With rising enrollment and buildings standing at an average age of 63 years, the Ann Arbor Public School District put a $1 Billion bond on Tuesday’s ballot. And according to final, but unofficial results, 53.3 percent of voters supported the bond request.
The AAPS bond is one of the biggest of its kind in Michigan’s history – second only to the $1.5 billion bond Detroit public schools presented in 1994.
Five of Ann Arbor Public Schools will turn 100 years old over the next few years and most AAPS schools were built during the post-war years – with the average age of the District’s 32 school buildings at 63 years old.
While buildings have been starting to show their age, more students have been showing up for class over recent years. According to district figures, enrollment climbed from 16,471 in fall 2009 to 17,945 in fall 2018 and is projected to rise to 19,195 in fall 2023.
According to District officials, the millage rate is projected to increase by 1.65 mills in the first year, over the 2019 debt levy of 2.45 mills, to 4.1 mills. The owner of a house with a market value of $276,000 would pay roughly $228 more per year, according to school officials.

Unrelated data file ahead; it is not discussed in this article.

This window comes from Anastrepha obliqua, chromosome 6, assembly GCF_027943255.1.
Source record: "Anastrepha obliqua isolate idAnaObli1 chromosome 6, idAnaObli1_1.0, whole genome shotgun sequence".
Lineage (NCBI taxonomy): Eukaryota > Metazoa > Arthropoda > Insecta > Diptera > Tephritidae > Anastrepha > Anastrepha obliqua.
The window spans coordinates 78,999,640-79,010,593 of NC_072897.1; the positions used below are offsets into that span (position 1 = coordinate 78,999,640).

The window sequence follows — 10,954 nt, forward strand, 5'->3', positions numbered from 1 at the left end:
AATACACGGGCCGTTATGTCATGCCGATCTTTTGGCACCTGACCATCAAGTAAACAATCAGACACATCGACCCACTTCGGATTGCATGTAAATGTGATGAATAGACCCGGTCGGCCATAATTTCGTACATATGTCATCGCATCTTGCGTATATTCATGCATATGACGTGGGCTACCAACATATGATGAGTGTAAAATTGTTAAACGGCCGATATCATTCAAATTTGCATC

The money will be used to upgrade school facilities and sites, enhance existing building security, and provide upgraded and sustainable learning environments throughout our district. The bond program scope is based on a comprehensive facility assessment conducted by independent architects and engineers to assess the current and future building needs in our district.
The bond proposal would support the following AAPS goals:
Teaching & Learning – Continue the Tradition of Academic Excellence
Safety, Health & Well-being – Focus on Development of the Whole Child
Sustainable and Environmentally Responsible Infrastructure – Create Resilient Schools for Climate Change
Efficient and Effective Support Systems and Services – Continue Technology & Transportation Replacement and Renewal